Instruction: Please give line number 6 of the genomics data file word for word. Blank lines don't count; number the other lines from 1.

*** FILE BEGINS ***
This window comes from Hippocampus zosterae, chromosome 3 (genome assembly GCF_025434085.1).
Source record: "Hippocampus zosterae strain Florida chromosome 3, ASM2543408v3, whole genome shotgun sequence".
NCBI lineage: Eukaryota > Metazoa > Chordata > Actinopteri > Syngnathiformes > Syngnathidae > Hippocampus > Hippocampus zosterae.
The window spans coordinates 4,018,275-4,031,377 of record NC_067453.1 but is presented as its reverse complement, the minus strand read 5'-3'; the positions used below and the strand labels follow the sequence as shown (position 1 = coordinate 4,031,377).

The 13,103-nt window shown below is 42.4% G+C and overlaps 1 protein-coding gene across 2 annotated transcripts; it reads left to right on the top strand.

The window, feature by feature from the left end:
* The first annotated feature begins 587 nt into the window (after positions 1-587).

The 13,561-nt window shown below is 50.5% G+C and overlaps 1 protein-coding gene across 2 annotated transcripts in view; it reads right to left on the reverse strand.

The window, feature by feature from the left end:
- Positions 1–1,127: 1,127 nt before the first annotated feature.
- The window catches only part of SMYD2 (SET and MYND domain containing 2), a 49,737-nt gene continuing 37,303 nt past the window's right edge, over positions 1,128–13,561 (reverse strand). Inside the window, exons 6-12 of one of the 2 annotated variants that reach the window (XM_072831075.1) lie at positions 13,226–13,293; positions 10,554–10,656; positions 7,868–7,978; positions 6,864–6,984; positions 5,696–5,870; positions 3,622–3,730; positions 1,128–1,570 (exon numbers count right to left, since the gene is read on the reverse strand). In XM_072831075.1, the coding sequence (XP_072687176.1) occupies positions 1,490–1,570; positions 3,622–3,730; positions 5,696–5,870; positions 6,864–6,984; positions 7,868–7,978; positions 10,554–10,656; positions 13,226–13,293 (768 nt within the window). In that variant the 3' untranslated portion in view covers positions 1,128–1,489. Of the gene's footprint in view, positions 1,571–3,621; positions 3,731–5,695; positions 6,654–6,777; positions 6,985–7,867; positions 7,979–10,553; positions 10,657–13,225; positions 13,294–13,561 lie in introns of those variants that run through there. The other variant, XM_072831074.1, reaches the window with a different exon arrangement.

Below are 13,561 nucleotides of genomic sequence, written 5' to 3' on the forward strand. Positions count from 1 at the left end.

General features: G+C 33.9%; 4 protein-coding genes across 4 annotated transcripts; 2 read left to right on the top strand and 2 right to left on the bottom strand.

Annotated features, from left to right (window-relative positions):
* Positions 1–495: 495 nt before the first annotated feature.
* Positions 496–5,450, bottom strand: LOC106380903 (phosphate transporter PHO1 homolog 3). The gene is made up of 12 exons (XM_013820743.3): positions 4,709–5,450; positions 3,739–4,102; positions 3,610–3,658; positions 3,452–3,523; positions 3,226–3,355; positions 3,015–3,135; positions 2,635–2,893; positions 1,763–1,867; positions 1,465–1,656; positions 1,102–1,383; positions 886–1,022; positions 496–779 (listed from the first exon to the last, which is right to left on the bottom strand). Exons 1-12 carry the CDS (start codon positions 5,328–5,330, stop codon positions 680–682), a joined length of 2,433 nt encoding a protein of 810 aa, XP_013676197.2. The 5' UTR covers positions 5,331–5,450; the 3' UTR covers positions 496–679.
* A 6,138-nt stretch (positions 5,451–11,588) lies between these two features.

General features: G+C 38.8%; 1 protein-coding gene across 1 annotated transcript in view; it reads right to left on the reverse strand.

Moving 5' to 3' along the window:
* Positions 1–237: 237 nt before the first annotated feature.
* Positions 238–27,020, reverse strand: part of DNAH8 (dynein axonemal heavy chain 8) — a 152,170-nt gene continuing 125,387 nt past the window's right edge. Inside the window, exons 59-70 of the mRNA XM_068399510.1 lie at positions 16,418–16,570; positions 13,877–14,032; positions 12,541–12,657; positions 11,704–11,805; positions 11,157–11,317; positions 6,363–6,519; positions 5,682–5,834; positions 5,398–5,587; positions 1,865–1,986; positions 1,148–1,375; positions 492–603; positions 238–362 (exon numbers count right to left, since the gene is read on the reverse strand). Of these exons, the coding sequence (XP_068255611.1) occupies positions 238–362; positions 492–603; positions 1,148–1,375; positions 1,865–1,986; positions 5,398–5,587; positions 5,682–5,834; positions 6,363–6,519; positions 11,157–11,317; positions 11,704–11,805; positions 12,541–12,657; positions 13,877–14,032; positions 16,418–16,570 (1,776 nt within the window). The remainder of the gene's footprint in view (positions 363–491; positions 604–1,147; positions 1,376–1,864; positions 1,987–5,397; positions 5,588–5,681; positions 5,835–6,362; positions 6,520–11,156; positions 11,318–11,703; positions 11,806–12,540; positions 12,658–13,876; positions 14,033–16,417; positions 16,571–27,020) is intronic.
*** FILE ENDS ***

The window, feature by feature from the left end: